The Śaṅkara school and other impersonalists claim that when the positive and negative combine, the result is a kind of equilibrium. But according to the Vaiṣṇava philosophy, the combination is dynamic. His nature becomes that of searching for Himself – searching for His own positive self, in the mood of the negative. In that search, He distributes Himself to others. The negative attracts the positive, and the positive is thus distributed to the public. This is the essence of Śrī Caitanya Mahāprabhu. The intimate associates of the Lord have revealed such a conception, and we shall be able to conceive it according to the intensity and degree of our faith.

Necessity of a Real Agent

A real agent of Kṛṣṇa is necessary to save us, and also to help others. Hegel, the German philosopher, said that the idea is first, then the movements of the mind and body follow. His philosophy is called Ideal Realism. First we conceive of doing something, and then the movements of the mind and the body begin, so the idea leads us. The idea is all-important. Whatever idea we may follow, then the mind, the body, everything will follow.

Divya-darśana, divyānbhūti – a divine arrangement must be made, and we must have the help of the sādhus, the saints, who are His bona-fide agents. There may be many sham agents also – pseudo agents, Sahajiyā agents, imitationists. We must go to the real agent. And with his help, by his grace, we will gradually attain our end. 

naiṣāṁ matis tāvad urukramāṅghriṁ
spṛśaty anarthāpagamāyād arthaḥ
mahīyasāṁ pāda rajo’bhiṣekaṁ
niṣkiñcanānāṁ na vṛṇīta yāvat
(Bhāg.7.5.32)

Prahlāda Mahārāja said: “So long as one’s mind does not come in contact with the divine feet of the Lord, it is indispensable to get the help of His devotees, His agents, for the elimination of the undesirable elements within us.”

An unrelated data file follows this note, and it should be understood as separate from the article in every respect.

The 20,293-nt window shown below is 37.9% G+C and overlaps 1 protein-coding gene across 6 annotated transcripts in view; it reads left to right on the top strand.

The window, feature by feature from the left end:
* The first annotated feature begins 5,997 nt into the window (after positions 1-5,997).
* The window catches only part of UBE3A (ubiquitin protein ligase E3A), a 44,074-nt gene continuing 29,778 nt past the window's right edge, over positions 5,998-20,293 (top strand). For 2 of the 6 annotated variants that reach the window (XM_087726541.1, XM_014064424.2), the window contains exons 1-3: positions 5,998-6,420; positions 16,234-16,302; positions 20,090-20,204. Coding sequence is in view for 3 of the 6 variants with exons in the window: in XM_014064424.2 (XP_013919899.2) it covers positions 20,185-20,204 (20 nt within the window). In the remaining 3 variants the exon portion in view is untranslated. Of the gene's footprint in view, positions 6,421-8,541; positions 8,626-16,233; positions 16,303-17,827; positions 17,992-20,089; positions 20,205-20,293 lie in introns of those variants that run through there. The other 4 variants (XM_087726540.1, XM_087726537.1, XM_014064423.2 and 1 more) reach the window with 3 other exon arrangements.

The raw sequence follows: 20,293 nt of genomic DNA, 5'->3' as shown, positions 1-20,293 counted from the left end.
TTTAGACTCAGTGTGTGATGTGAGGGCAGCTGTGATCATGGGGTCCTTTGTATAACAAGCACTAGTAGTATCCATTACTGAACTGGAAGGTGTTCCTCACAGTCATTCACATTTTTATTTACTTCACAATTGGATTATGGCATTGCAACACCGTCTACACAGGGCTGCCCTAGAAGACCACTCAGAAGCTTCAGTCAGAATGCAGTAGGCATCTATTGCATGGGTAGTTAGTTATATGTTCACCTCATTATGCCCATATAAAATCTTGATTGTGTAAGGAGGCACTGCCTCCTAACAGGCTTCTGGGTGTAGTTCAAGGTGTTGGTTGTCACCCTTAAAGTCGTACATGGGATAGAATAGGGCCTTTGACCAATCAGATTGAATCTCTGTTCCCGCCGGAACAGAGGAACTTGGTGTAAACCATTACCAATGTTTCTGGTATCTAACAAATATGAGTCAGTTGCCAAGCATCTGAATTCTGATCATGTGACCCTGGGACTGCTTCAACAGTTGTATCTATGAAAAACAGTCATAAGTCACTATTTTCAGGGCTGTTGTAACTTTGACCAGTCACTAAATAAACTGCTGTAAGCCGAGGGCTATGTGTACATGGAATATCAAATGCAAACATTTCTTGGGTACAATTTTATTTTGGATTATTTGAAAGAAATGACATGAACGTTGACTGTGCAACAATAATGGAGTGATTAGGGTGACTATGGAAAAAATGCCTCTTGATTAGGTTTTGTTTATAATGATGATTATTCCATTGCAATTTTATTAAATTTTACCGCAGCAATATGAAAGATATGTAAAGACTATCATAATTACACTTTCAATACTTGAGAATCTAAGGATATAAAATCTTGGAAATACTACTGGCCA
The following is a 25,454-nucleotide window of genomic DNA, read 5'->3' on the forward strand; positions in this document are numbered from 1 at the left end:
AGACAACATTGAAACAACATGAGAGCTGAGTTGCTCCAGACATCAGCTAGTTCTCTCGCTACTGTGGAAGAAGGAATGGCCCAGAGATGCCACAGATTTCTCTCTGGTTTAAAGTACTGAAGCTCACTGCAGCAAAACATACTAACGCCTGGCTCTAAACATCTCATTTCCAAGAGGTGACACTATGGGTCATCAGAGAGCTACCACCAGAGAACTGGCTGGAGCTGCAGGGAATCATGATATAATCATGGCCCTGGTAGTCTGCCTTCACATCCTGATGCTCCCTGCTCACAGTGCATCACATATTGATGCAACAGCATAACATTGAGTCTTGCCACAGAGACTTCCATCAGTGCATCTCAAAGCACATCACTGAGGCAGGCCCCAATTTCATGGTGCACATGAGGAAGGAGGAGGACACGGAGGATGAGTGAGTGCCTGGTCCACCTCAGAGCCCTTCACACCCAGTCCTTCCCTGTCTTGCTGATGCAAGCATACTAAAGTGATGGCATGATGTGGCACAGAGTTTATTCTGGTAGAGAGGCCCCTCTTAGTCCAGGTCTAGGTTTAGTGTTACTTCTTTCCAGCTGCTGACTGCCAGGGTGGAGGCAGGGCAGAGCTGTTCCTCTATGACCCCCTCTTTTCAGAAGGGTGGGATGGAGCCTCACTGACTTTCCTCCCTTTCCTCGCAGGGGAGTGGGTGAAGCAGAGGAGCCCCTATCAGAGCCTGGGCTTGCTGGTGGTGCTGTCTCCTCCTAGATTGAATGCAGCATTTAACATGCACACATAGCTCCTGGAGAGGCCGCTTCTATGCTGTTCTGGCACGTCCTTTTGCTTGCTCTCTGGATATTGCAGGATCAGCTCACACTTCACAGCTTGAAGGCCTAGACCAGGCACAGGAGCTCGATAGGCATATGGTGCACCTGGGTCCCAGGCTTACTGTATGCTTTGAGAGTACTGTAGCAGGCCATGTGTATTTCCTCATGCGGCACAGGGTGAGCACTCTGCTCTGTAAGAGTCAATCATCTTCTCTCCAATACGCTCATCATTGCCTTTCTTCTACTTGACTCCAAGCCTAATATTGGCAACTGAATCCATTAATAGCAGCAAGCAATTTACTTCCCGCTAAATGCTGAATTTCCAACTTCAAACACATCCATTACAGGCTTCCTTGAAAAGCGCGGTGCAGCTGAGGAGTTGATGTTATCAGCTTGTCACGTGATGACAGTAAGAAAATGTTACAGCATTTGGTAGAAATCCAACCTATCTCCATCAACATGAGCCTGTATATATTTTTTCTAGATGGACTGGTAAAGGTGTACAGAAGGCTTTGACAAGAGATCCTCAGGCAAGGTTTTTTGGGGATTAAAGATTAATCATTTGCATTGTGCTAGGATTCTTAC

Our divine life does not really begin as long as we do not come to the feet of the real master. There it begins – our real progress, real life. Our real advancement towards divinity begins when we get recognition from the agent of the Lord. Some might say, “This is a monopoly, and an autocratic system. God is for everyone, why should some mediator be necessary at all? He is open to all – He knows us all. If we only desire Him sincerely, He will come directly.”

By Published On: September 22, 2022
Follow the Angels - Srila B.R. Sridhara Deva GoswamiAbout the Author
Śrīla Bhakti Rakṣaka Śrīdhara Deva Gosvāmī appeared in this world in the village of Hapaniya, West Bengal, in 1895 within a high class Bhaṭṭācārya brāhmaṇa family. After studying philosophy at Krishnanath College in Berhampore, he met his guru, Śrīla Bhaktisiddhānta Sarasvatī Ṭhākura, and accepted initiation from him in 1926 and sannyāsa in 1930. In 1942 he founded the Śrī Caitanya Sārasvata Maṭha and remained there till his departure in 1988. He was recognised by his godbrothers for his dispassionate nature and common sense, as well as for his superlative Sanskrit compositions and profound philosophical insights.